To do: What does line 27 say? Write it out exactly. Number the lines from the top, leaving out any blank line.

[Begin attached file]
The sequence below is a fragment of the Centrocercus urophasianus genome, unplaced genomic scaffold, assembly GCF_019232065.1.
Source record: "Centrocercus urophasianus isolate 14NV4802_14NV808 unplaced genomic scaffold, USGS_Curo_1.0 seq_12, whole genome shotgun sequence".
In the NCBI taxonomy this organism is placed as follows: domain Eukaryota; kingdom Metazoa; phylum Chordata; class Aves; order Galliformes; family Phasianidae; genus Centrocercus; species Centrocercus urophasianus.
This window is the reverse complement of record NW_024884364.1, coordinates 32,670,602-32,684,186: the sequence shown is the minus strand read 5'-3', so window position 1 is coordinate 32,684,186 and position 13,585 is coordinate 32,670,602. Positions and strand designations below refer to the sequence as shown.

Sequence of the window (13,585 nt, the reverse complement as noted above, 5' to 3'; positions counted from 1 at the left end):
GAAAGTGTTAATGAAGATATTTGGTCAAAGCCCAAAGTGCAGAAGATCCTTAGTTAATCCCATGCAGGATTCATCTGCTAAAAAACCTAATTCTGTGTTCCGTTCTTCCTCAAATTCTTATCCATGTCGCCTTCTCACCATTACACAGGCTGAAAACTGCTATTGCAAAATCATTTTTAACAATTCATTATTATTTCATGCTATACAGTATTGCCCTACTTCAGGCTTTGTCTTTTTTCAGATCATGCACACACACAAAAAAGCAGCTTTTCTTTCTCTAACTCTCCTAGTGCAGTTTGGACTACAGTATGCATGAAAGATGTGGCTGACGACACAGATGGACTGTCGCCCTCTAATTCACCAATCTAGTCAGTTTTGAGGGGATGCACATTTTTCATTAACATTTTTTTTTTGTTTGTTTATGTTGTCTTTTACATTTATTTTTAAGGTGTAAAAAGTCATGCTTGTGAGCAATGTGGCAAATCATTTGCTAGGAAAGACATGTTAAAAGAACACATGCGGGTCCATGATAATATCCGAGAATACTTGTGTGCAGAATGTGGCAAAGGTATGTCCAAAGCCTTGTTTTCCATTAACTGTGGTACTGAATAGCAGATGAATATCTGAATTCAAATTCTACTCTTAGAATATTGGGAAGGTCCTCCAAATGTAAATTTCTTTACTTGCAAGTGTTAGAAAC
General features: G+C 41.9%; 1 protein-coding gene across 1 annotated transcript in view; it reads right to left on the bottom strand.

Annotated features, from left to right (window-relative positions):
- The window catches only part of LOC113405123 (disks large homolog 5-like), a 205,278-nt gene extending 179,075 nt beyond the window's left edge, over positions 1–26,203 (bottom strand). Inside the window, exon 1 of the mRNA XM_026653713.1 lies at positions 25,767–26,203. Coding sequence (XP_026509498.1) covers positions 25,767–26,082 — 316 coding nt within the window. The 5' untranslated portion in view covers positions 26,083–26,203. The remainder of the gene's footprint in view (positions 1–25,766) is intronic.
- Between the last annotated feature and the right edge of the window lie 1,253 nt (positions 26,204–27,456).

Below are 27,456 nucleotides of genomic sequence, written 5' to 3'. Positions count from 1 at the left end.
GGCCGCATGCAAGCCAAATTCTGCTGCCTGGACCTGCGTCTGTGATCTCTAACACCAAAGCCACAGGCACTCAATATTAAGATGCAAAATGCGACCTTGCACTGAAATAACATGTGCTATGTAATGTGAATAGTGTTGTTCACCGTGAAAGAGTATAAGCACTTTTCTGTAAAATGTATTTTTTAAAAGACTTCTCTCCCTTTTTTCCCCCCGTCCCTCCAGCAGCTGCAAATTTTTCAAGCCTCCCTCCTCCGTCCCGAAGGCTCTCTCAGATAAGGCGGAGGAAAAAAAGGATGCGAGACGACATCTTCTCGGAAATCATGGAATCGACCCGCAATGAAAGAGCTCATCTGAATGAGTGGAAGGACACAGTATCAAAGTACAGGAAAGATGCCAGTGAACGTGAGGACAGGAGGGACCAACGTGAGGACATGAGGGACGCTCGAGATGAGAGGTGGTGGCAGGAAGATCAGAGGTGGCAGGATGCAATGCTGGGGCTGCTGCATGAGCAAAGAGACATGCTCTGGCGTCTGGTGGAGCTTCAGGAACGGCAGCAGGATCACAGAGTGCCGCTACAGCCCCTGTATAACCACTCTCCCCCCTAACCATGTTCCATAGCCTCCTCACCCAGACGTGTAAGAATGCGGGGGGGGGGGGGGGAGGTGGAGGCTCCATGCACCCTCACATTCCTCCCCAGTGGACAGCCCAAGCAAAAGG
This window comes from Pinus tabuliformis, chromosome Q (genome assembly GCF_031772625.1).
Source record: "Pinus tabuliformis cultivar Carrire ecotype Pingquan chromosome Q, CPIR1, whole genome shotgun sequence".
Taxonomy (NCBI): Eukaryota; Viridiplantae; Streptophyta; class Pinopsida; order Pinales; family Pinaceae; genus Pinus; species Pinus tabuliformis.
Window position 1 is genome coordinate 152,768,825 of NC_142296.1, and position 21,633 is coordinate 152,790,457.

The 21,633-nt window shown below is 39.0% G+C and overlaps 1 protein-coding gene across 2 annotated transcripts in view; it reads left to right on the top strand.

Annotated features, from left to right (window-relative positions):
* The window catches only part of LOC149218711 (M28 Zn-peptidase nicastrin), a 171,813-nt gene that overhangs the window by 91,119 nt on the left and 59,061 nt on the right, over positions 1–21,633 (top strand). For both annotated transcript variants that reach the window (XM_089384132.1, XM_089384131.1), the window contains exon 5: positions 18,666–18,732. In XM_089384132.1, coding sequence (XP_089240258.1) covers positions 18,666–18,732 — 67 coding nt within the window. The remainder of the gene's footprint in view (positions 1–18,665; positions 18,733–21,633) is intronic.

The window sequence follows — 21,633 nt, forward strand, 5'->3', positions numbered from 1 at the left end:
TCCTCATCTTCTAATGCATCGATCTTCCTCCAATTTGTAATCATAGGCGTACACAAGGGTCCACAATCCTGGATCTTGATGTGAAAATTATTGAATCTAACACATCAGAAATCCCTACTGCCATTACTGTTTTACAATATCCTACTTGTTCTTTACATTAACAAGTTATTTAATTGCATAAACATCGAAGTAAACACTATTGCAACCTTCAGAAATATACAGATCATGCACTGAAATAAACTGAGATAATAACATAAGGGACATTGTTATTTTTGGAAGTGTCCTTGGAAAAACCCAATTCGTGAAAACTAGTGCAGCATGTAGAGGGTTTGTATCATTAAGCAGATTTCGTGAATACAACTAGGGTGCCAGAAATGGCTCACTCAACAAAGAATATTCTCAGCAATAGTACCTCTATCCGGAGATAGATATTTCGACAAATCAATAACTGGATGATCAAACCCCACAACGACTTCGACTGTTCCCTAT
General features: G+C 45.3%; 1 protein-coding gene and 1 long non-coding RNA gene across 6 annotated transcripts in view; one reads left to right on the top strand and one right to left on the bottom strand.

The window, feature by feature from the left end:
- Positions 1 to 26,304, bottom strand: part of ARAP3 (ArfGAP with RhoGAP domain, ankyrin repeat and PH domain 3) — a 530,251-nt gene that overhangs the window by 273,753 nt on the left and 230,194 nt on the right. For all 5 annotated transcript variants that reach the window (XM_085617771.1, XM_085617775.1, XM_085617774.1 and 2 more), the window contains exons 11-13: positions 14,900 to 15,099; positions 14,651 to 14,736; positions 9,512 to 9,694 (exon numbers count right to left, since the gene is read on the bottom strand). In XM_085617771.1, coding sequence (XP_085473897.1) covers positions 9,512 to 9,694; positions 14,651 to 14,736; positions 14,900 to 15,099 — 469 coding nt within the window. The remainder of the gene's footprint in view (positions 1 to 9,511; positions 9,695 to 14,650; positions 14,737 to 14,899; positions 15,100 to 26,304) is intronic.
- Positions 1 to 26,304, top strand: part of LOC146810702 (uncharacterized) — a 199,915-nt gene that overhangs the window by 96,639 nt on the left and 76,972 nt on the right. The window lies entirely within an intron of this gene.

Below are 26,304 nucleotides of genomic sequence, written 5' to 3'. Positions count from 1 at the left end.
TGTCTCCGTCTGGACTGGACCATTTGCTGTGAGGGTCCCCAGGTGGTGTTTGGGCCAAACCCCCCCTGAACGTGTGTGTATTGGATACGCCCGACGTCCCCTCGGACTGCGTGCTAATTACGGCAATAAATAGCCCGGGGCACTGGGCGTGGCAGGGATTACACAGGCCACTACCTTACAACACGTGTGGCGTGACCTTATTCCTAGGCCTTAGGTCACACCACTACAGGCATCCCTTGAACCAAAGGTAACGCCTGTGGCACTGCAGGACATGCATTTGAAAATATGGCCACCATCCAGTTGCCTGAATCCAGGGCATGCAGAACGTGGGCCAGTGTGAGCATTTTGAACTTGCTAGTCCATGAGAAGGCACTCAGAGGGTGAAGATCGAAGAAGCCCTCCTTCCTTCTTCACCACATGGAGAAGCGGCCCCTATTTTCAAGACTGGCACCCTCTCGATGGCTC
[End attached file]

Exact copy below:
TGTCTCCGTCTGGACTGGACCATTTGCTGTGAGGGTCCCCAGGTGGTGTTTGGGCCAAACCCCCCCTGAACGTGTGTGTATTGGATACGCCCGACGTCCCCTCGGACTGCGTGCTAATTACGGCAATAAATAGCCCGGGGCACTGGGCGTGGCAGGGATTACACAGGCCACTACCTTACAACACGTGTGGCGTGACCTTATTCCTAGGCCTTAGGTCACACCACTACAGGCATCCCTTGAACCAAAGGTAACGCCTGTGGCACTGCAGGACATGCATTTGAAAATATGGCCACCATCCAGTTGCCTGAATCCAGGGCATGCAGAACGTGGGCCAGTGTGAGCATTTTGAACTTGCTAGTCCATGAGAAGGCACTCAGAGGGTGAAGATCGAAGAAGCCCTCCTTCCTTCTTCACCACATGGAGAAGCGGCCCCTATTTTCAAGACTGGCACCCTCTCGATGGCTC